Last night I intended going to the Poetry Cafe but life got in the way. It was the second London event of Telltale Press, a poetry collective (this site likes collectives) set up by ‘poetgal’ Robin Houghton. There were some great poets on the card and besides wanting to meet Robin for the first time, I was looking forward to hearing Catherine Smith reading from her new collection, The New Cockaigne. Instead, after doing many other things, my thoughts veered towards that dark, featureless street in the heart of Covent Garden.
If poets were estates agents, Betterton Street would be the most expensive area of real estate in London. It probably isn’t far off as it is, but the value added when you that think some of the world’s most well respected poets have walked down those narrow stairs to the Poetry Cafe’s basement to read. There, with its plastic canteen chairs, squeaky door to the toilet, all year round tropical heat, people sit cosily together, unsuccessfully trying not to knock their drinks over. But the great thing about the Cafe, and places like it, is that it is the lesser known poets, who are also able to read and perform there.
Through open mics, poetry must be one of the most accessible art forms in terms of your opportunity to participate. I think they should take the open mic approach with football; at the start of a match, you could have a bunch of aspiring players kicking off, then as the game progresses, you slowly substitute them for more established players. You could then make the games longer and get more value for your money.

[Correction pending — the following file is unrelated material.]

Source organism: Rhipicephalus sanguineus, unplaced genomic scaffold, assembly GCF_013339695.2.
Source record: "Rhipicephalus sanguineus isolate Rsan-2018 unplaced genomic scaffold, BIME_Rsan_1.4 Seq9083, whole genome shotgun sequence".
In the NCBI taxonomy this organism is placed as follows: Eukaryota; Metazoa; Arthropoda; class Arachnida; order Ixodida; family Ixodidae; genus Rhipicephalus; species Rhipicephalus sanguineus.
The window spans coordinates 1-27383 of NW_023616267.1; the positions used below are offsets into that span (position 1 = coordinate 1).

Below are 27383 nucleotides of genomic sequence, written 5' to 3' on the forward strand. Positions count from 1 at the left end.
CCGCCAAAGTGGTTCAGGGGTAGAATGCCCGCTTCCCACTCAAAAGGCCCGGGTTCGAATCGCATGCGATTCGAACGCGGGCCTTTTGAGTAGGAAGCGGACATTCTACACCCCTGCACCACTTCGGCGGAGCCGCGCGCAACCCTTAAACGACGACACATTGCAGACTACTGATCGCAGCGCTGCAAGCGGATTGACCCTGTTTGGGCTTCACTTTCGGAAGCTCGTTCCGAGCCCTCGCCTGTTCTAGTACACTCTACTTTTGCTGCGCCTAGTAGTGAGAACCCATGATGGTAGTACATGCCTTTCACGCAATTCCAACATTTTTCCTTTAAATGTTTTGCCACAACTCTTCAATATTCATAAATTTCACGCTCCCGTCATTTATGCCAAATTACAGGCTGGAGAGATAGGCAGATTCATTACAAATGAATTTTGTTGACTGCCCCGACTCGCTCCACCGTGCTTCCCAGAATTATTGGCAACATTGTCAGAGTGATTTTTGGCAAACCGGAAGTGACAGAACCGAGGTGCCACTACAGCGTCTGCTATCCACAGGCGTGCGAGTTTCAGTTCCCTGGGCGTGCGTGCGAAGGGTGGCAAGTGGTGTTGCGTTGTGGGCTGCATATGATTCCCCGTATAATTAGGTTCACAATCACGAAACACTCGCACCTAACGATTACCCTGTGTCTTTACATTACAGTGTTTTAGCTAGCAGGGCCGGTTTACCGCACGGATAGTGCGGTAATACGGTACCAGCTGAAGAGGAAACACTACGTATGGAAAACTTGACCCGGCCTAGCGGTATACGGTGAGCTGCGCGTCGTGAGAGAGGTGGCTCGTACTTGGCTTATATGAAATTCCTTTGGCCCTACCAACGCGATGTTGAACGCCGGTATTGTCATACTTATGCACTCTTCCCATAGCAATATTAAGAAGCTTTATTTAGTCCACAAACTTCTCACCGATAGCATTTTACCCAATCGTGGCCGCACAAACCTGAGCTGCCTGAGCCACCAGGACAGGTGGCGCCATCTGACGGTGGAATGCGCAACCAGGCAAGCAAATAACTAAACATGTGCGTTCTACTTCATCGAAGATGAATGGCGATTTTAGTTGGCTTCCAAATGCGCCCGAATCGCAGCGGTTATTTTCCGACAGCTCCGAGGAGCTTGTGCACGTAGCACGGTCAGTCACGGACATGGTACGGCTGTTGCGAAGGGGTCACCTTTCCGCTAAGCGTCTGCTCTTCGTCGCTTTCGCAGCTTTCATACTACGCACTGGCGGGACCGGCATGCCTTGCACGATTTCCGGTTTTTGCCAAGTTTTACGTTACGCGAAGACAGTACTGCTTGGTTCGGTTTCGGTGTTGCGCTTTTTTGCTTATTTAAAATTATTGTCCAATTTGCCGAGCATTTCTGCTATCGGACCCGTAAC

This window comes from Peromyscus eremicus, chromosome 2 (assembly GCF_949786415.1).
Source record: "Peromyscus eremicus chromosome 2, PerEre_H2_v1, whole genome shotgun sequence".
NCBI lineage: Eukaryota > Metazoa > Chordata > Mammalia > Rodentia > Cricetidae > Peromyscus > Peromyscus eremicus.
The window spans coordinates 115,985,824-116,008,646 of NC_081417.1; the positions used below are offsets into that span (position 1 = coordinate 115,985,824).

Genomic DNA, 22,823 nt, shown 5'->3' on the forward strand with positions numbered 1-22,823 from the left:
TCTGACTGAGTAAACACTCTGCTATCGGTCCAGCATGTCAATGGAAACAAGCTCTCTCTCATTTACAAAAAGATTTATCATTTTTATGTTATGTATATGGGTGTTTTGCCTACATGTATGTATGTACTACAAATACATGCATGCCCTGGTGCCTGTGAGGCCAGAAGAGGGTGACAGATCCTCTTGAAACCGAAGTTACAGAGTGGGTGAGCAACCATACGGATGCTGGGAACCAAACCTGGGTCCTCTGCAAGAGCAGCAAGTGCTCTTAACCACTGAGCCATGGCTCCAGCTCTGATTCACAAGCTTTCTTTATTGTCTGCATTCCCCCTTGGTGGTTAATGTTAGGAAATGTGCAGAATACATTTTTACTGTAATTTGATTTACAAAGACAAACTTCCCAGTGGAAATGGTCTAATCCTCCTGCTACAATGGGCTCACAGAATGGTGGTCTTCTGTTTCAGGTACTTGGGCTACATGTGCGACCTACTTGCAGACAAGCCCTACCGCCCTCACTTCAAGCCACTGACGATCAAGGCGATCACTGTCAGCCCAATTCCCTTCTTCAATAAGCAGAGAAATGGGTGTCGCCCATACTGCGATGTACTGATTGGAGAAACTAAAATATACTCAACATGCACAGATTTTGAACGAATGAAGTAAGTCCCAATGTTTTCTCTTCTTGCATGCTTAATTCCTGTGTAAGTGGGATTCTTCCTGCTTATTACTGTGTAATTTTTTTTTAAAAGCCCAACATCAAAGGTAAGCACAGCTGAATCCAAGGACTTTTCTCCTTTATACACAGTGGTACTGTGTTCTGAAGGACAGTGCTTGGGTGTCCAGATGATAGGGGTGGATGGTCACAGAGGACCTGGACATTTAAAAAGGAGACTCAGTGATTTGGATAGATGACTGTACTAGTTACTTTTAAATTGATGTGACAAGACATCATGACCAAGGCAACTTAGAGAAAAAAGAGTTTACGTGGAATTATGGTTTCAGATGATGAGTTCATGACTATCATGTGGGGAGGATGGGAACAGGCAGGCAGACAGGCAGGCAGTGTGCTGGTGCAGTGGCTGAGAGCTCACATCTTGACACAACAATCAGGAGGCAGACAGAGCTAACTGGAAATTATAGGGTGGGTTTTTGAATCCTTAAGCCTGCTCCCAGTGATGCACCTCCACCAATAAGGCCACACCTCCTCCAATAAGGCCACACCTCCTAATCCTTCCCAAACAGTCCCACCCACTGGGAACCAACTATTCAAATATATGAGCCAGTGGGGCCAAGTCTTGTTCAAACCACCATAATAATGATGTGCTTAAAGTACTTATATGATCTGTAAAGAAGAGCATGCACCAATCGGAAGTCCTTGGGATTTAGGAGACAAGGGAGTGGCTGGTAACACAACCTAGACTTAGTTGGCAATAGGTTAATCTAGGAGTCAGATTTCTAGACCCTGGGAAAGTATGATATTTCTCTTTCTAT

My first open mic was in the garden of Keats House, where purely by chance I was last on the bill before the headline act. So I now tell people my first gig was supporting Anthony Anaxagorou. I’ve since gone on to support Jo Bell, but I was well down the running order that day. This event is run by the Keats House poets Raymond Antrobus and Simon Mole, who do great work and it is always a great way to spend a Sunday afternoon (my mother-in-law lives just down the road). But there are so many events and venues now ‘doing’ poetry throughout London and the UK, and I am sure it is similar in other countries.
So let’s not forget the value of places like the Poetry Cafe; the way in which they provide a welcoming environment, where you can listen to and read poetry to a great bunch of people. Just take a look at their calendar; almost every night some type of poetry event is being put on often with the chance to read yourself. But don’t tell the estate agents or they might just find out its true value.